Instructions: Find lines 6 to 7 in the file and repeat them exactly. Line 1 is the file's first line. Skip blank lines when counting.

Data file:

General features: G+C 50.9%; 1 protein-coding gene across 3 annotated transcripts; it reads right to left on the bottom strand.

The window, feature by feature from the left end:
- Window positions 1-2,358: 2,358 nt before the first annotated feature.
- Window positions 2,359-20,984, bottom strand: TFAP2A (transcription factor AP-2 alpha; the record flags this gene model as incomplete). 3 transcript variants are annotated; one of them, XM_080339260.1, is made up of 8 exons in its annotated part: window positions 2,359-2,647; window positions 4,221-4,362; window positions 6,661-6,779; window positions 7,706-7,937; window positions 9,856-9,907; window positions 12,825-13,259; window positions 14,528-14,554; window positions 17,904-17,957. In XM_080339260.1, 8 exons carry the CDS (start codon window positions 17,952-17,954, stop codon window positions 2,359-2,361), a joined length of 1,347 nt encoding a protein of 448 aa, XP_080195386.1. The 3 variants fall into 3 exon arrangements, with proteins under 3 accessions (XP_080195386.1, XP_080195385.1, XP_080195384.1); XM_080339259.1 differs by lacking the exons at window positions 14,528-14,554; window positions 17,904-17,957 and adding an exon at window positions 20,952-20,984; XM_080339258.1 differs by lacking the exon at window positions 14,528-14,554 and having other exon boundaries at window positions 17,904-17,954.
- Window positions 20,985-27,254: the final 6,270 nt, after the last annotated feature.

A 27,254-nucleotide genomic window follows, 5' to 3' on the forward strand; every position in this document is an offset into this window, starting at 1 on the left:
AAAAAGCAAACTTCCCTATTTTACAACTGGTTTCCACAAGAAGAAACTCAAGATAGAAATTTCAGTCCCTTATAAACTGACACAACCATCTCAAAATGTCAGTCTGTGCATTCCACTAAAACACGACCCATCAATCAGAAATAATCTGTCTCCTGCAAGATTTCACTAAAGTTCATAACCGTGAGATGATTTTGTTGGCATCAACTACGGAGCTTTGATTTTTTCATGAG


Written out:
A 27,254-nucleotide genomic window follows, 5' to 3' on the forward strand; every position in this document is an offset into this window, starting at 1 on the left:
AAAAAGCAAACTTCCCTATTTTACAACTGGTTTCCACAAGAAGAAACTCAAGATAGAAATTTCAGTCCCTTATAAACTGACACAACCATCTCAAAATGTCAGTCTGTGCATTCCACTAAAACACGACCCATCAATCAGAAATAATCTGTCTCCTGCAAGATTTCACTAAAGTTCATAACCGTGAGATGATTTTGTTGGCATCAACTACGGAGCTTTGATTTTTTCATGAG